April 29, 1862: Is not the Negro a man?

Am I not a Man and a Brother?

A letter from the Kingston Argus, dated April 29, 1862, from a Union correspondent at Fredericksburg. One of the “contrabands” described here would have been John Washington, who crossed Rappanhannock to freedom in the to the Union lines on April 18. The letter is reproduced in the Fredericksburg History Blog.

“Contrabands” still come pouring in upon our camps, very many of them seeking and finding employment, and profession uniformly the utmost anxiety to escape from their impatiently-borne thraldom. That strong attachment to “Massa” and “Misses”, which, I often heard it said at the North, would lead them to cling to their Southern homes and refuse freedom even if it were offered, I havn’t yet happened to see,– With one voice they breathe longings for a Northern home, eager to turn their backs upon their masters forever, if they can only carry their families with them. It is impossible to look upon these poor people, an abject, meek…as they seem, so anxious to emerge from their condition of involuntary servitude, into an atmosphere where they can breathe as freely as the white man does, without feeling one’s sympathies strongly enlisted. One finds the question rising involuntarily, Is not the negro a man? Warmed with the same sun, hurt with the same weapons, having the same feelings, affections, aspirations that the white man has? Why then should he be a slave to his fellow man?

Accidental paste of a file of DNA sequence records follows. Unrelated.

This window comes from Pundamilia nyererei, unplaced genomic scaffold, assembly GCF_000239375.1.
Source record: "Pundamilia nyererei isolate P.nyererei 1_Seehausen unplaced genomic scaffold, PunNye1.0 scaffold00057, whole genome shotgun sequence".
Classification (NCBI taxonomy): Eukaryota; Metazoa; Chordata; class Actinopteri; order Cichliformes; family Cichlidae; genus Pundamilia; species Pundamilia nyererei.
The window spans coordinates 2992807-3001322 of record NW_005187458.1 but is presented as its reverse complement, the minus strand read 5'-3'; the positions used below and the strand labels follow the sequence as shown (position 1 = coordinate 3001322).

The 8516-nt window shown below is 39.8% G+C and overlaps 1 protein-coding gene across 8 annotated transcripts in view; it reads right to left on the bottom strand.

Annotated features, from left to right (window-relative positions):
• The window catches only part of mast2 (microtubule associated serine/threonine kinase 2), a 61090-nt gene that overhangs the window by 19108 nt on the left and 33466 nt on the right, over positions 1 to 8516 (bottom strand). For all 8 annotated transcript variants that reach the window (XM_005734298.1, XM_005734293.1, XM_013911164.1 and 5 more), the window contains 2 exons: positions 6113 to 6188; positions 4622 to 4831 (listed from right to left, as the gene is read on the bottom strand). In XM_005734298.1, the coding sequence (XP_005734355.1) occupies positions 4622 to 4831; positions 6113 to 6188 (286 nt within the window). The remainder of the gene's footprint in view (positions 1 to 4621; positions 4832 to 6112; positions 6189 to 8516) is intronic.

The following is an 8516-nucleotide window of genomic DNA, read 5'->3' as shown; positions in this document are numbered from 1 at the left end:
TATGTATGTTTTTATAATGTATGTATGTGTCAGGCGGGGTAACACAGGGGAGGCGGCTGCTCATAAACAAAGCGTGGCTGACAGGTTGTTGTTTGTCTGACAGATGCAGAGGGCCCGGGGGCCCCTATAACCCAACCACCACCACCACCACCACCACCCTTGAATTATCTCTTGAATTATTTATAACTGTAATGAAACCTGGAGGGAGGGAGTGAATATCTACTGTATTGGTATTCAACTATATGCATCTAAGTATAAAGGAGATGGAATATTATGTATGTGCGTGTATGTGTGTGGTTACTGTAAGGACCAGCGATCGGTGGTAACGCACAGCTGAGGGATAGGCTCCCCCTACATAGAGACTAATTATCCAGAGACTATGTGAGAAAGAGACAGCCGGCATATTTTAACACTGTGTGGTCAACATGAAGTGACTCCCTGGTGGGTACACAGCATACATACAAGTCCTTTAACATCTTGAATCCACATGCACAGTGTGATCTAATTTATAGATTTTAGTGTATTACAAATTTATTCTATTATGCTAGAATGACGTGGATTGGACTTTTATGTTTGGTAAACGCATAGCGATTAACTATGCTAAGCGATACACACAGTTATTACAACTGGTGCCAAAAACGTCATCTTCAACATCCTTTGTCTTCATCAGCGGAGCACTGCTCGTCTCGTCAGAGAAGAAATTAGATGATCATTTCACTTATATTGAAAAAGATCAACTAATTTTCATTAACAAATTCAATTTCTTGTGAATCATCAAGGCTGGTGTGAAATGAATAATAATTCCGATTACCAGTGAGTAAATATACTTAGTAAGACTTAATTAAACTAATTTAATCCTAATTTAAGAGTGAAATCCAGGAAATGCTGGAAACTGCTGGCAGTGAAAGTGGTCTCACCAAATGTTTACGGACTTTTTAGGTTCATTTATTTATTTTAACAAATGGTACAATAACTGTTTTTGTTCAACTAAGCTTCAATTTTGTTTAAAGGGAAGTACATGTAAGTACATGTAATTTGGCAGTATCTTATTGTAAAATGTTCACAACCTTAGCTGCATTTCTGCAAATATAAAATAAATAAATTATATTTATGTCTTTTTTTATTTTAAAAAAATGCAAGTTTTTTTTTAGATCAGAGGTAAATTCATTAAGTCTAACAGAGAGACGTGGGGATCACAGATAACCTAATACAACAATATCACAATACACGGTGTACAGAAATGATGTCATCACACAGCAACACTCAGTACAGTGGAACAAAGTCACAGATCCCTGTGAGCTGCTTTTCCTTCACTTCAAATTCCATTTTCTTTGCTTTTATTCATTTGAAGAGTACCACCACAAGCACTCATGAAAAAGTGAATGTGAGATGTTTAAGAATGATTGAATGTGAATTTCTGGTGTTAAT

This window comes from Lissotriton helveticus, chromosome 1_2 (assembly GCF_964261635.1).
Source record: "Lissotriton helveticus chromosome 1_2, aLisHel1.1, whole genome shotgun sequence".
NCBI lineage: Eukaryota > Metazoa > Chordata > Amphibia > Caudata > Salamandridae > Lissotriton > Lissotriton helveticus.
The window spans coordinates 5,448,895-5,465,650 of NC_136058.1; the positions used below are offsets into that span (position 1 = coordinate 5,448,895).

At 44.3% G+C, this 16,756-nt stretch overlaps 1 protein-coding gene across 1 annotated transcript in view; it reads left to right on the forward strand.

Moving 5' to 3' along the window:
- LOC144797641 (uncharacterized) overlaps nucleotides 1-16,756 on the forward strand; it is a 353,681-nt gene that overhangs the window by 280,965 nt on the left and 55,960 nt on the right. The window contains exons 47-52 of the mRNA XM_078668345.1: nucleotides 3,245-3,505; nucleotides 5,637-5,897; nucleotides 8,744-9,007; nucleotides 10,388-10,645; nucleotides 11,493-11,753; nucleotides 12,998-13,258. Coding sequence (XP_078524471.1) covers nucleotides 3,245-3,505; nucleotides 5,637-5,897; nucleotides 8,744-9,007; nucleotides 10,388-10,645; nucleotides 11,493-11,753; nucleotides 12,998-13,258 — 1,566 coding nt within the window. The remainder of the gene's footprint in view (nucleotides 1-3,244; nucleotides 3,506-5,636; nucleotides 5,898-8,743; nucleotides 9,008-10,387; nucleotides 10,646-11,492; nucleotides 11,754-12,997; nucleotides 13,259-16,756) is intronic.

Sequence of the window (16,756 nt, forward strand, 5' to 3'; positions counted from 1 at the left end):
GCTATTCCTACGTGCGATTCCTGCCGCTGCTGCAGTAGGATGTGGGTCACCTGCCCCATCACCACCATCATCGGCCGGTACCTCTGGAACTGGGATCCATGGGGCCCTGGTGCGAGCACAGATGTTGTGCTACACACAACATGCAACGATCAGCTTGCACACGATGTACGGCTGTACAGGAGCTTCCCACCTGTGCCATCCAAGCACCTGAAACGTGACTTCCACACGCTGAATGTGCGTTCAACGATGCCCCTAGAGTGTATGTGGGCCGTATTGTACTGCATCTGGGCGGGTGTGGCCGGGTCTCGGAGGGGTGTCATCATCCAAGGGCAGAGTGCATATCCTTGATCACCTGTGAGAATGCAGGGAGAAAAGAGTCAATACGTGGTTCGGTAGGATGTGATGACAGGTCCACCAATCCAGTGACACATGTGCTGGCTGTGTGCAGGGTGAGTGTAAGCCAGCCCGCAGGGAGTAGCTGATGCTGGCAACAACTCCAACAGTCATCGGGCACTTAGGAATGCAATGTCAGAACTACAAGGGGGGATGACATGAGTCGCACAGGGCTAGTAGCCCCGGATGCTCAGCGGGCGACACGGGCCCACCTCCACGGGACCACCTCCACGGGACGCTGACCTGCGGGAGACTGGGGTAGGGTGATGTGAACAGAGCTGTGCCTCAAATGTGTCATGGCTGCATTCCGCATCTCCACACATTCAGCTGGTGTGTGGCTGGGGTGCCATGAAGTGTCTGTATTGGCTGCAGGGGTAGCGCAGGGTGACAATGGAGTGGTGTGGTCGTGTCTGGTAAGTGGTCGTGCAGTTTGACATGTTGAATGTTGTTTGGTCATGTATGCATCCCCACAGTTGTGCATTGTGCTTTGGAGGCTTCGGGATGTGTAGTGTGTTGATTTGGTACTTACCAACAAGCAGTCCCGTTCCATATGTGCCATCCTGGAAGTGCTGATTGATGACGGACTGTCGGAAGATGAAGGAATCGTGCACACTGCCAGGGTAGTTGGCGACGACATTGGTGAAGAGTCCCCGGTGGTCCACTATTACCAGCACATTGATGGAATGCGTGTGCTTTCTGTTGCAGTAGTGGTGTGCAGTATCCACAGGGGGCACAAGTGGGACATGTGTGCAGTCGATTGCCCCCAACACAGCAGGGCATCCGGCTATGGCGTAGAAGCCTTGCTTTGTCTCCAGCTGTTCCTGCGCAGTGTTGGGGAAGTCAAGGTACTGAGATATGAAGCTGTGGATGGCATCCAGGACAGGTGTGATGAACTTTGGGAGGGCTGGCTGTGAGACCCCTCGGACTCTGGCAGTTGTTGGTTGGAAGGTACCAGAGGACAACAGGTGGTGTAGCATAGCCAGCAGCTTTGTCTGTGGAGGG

But I have no room for speculations here, and will only add, that your correspondent, in common with many others in the regiment and surrounding ones has secured the services of a man Friday, who was coachman and man of all work, to a prominent secessionist farmer down the Rappahannock. I find him a capital “help”–skilled and prepared to render almost any service required [line missing] and his “Massa” is a violent rebel, with two sons in the rebel army, I shall have no compunctions whatever in using the services of the “contraband” in promoting the interest of the Union cause, by promoting for the present those of one of its humblest supporters–and of giving him besides such “aid and comfort” in the matter of reaching the freedom that he craves, as shall not come in conflict with the sacred Constitution.

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One Response to April 29, 1862: Is not the Negro a man?

  1. Pingback: April 29, 1862 « The Late Great Unpleasantness

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